Obstructive Sleep Apnea: Has Upper Respiratory, Lower Respiratory, Voc – Optimal Breathing LLC

Obstructive Sleep Apnea

Obstructive sleep apnea has at least upper respiratory, lower respiratory, vocal tract, postural and energetic/nutritional/allergy factors.

SLEEP APNEA QUIZ
Do you snore?
Are you sleepy during the day?
Are you overweight?
Do you wake up with morning headaches?
Do you have high blood pressure?
Do you find it hard to stay awake while driving, watching TV or attending a meeting?
Do you ever wake up choking or gasping for air, or have a skipping or racing heartbeat during the night?
Has anyone watched you sleeping and told you that you hold your breath, snort, or move often during sleep?
If you answered yes to two or more of these questions, you may be suffering from sleep apnea. Untreated sleep apnea can increase the chances of driving accidents and increase your risk of stroke or heart disease.

Another greatly over looked contributing factor is the way you breathe

There are two kinds of sleep apnea: obstructive apnea and central apnea. Obstructive sleep apnea is the most common type. Nine out of 10 people with sleep apnea have this type of apnea. If you have obstructive apnea, something is blocking the passage or windpipe (called the trachea) that brings air into your body. When you try to breathe, you can't get enough air because of the blockage. Your windpipe might be blocked by your tongue, tonsils or uvula (the little piece of flesh that hangs down in the back of your throat). It might also be blocked by a large amount of fatty tissue in the throat or even by relaxed throat muscles.

Central sleep apnea is rare. This type of sleep apnea is related to the function of the central nervous system. If you have this type of apnea, the muscles you use to breathe don't get the "go-ahead" signal from your brain. Either the brain doesn't send the signal, or the signal gets interrupted or (FROM MIKE: The breathing  patterns  get in the way of smooth effortless, easy inhales.)

Is sleep apnea common?

Doctors estimate that about 18 million Americans have sleep apnea. Men and people who are over 40 years old are more likely to have sleep apnea, but it can affect anyone at any age. If you are interested in meeting other people who have sleep apnea, you can visit the American Sleep Apnea Association's Web site to find the location of a support group near you.

How is sleep apnea treated via traditional  medicine?

Certain dental devices can be used to treat mild cases of obstructive sleep apnea. These devices move your jaw forward to make breathing easier.

A common treatment for sleep apnea is called "continuous positive airway pressure," or CPAP. For this treatment, you wear a special mask over your nose and mouth while you are sleeping. The mask will keep your airway open by adding pressure to the air you breathe. It helps most people who have sleep apnea.  Another possibility is a special herb combination (central or obstructive can repond favorably).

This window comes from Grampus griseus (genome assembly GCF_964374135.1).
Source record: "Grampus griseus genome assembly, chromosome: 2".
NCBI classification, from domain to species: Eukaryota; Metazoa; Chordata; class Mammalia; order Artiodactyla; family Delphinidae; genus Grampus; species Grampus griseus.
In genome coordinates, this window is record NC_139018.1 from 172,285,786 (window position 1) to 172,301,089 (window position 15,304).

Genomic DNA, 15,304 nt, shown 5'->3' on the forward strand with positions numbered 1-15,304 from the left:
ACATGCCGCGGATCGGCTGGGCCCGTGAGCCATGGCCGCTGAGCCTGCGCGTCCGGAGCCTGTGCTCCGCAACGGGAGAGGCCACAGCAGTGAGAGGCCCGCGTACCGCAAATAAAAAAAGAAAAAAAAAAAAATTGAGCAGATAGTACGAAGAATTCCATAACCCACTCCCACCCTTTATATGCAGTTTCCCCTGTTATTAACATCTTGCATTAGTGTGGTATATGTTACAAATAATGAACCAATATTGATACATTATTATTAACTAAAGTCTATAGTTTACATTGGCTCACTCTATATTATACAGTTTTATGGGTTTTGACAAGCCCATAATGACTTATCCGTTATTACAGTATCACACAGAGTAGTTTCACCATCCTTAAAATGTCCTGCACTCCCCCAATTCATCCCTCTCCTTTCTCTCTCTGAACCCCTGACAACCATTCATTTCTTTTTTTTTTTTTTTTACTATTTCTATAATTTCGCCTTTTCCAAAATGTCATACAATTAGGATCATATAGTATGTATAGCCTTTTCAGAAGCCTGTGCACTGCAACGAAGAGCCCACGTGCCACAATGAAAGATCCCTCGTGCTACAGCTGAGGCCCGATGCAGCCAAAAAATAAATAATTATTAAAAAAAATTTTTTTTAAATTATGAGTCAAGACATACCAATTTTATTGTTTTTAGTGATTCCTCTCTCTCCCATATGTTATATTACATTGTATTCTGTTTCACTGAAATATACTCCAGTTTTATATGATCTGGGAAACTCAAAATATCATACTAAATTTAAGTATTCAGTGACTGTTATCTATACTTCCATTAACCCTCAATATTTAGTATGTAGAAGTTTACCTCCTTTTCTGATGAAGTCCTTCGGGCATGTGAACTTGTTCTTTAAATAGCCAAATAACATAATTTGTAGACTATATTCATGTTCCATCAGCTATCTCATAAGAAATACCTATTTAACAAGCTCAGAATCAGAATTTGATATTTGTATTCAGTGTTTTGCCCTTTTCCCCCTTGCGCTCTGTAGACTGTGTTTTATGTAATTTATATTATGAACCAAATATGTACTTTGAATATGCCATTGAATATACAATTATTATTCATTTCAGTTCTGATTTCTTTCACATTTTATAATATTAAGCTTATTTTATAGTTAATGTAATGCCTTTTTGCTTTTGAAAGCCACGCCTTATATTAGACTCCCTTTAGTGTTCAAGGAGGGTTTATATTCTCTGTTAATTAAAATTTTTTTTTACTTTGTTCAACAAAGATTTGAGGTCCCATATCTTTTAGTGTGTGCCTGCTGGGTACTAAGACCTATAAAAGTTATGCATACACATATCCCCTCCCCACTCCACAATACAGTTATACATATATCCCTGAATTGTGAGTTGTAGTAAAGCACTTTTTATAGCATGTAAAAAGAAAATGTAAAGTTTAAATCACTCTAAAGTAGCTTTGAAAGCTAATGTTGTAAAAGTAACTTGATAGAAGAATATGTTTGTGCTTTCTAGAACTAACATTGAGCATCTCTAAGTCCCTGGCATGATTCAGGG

In very few cases, surgery is necessary to remove tonsils or extra tissue from the throat.

If you think you might have apnea contact your doctor for a sleep test but let him or her know that it is a good idea to work on strengthening the breathing simultaneously while addressing sleep apnea.  Otherwise you can become dependant upon the drug or mechanical assistance to breathing for the rest of your life.

OSA can be relatively easy or VERY difficult to handle. 
When the breathing gets better so can or might OSA reduce but it has several components that may be too much for only breathing to address.  Each person is unique and needs to be evaluated as such. What we do is particularly relevant for those that can not or will not use the forced air intake devices for whatever reason.

We have been successful in getting some off of those devices partly because the person really does not like to be hooked up to the machinery and partly because for those people the equipment does not work as well as hoped for so they are more motivated to take charge of their sleep.  I really believe that OSA is mostly about breathing but some are not ready or able to do what it takes to develop their breathing.

"Holding our breath during the conscious state (for the new aspect see email apnea) no different from the problem of sleep apnea with episodes of not breathing--except for the fact that the highest consumption of oxygen occurs during REM sleep as we noted above and sleep time is therefore the time when we can least afford a cessation of breathing." So You Didn't Go To Medical School. Read this. Joseph L  Borkson, MD

Optimal Breathing almost always helps improve sleep.
Our main source of energy is breathing. Our main source of energy recovery is sleep. We have developed both a self help program program,  skype sessions or one that requires a visit to our office for training for a few days. We almost always get good to great results.

At least 50% of cancer patients experience sleep disturbances. For more information about sleep disorders & their effect on patients with mesothelioma and other cancers, please visit Mesothelioma.com.

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